BACKGROUND: Although interest in animal pathogenic oomycetes is increasing, the molecular basis mediating oomycete-animal relationships remains virtually unknown. Crinkler (CRN) genes, which have been traditionally associated with the cytotoxic activity displayed by plant pathogenic oomycetes, were recently detected in transcriptome sequences from the entomopathogenic oomycete Lagenidium giganteum, suggesting that these genes may represent virulence factors conserved in both animal and plant pathogenic oomycetes. In order to further characterize the L. giganteum pathogenome, an on-going genomic survey was mined to reveal novel putative virulence factors, including canonical oomycete effectors Crinkler 13 (CRN13) orthologs. These novel sequences provided a basis to initiate gene expression analyses and determine if the proposed L. giganteum virulence factors are differentially expressed in the presence of mosquito larvae (Aedes aegypti). RESULTS: Sequence analyses revealed that L. giganteum express CRN13 transcripts. The predicted proteins, like other L. giganteum CRNs, contained a conserved LYLA motif at the N terminal, but did not display signal peptides. In contrast, other potential virulence factors, such as Glycoside Hydrolases family 20 (hexosaminidase) and 37 (trehalase) proteins (GH20 and GH37), contained identifiable signal peptides. Genome mining demonstrated that GH20 genes are absent from phytopathogenic oomycete genomes, and that the L. giganteum GH20 sequence is the only reported peronosporalean GH20 gene. All other oomycete GH20 homologs were retrieved from animal pathogenic, saprolegnialean genomes. Furthermore, phylogenetic analyses demonstrated that saprolegnialean and peronosporalean GH20 protein sequences clustered in unrelated clades. The saprolegnialean GH20 sequences appeared as a strongly supported, monophyletic group nested within an arthropod-specific clade, suggesting that this gene was acquired via a lateral gene transfer event from an insect or crustacean genome. In contrast, the L. giganteum GH20 protein sequence appeared as a sister taxon to a plant-specific clade that included exochitinases with demonstrated insecticidal activities. Finally, gene expression analyses demonstrated that the L. giganteum GH20 gene expression level is significantly modulated in the presence of mosquito larvae. In agreement with the protein secretion predictions, CRN transcripts did not show any differential expression. CONCLUSIONS: These results identified GH20 enzymes, and not CRNs, as potential pathogenicity factors shared by all animal pathogenic oomycetes.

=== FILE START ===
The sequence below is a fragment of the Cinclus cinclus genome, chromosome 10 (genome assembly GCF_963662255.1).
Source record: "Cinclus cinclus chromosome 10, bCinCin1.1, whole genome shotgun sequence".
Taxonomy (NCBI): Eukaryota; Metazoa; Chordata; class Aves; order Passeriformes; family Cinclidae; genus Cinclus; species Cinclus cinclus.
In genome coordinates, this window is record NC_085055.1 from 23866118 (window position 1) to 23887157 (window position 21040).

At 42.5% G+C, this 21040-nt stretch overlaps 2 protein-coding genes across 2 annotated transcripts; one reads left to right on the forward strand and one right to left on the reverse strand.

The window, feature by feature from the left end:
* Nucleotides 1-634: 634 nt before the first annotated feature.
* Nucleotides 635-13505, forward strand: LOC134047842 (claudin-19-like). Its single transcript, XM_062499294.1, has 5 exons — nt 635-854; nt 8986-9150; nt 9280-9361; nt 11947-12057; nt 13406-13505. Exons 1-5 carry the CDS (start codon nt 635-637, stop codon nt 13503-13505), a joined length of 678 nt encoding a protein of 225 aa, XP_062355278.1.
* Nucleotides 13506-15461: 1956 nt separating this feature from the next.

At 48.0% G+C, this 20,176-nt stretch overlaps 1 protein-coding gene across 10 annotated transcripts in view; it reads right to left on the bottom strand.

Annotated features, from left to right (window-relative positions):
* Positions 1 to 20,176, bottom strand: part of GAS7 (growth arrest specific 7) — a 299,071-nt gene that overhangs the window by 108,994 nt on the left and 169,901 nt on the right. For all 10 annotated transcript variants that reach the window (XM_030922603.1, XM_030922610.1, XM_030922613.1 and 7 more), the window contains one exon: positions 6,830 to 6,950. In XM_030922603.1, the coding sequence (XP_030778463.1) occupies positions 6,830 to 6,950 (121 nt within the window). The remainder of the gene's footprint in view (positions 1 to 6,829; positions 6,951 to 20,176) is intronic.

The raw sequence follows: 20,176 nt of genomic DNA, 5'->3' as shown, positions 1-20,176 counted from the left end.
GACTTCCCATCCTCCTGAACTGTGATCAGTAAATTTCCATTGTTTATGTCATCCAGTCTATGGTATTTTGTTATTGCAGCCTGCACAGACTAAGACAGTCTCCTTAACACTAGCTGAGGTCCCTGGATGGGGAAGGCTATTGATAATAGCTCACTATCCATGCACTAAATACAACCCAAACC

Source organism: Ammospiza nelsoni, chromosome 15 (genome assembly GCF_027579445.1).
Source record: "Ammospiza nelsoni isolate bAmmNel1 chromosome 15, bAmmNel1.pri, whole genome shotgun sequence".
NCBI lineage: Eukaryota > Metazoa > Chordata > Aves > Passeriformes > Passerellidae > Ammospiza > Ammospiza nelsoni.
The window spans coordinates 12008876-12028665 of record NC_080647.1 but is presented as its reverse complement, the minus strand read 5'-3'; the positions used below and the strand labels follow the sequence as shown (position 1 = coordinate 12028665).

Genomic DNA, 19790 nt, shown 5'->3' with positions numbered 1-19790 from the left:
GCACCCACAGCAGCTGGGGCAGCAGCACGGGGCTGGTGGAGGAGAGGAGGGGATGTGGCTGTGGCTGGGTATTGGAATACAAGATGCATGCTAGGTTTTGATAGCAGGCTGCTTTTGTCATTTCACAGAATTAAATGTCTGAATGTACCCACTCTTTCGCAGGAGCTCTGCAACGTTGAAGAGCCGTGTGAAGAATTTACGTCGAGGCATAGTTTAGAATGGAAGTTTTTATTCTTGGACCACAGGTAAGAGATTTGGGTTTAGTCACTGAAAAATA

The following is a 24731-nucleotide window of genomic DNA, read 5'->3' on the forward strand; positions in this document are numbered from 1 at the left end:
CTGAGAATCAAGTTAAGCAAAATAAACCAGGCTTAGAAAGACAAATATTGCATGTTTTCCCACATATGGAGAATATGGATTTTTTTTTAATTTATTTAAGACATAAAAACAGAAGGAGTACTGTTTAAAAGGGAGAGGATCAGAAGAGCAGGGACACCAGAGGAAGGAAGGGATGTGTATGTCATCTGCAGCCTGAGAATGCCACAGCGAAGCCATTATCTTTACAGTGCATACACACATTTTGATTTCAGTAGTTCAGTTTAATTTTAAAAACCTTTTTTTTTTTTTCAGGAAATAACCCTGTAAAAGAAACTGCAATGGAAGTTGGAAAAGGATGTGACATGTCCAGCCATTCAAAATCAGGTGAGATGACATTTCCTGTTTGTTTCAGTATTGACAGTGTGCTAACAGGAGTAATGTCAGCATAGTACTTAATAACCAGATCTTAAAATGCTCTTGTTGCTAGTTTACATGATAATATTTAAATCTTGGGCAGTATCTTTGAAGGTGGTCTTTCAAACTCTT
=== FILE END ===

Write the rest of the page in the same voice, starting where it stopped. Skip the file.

Assuntos
Doenças dos Animais/microbiologia , Glicosídeo Hidrolases/metabolismo , Oomicetos/patogenicidade , Doenças das Plantas/microbiologia , Fatores de Virulência/metabolismo , Aedes/microbiologia , Sequência de Aminoácidos , Animais , Sequência de Bases , Genômica , Glicosídeo Hidrolases/genética , Hexosaminidases/genética , Hexosaminidases/metabolismo , Interações Hospedeiro-Patógeno , Lagenidium/enzimologia , Lagenidium/genética , Lagenidium/patogenicidade , Larva/microbiologia , Oomicetos/enzimologia , Oomicetos/genética , Filogenia , Transcriptoma , Fatores de Virulência/genética
12.
Fungal Biol ; 120(8): 931-947, 2016 08.
Artigo em Inglês | MEDLINE | ID: mdl-27521626

RESUMO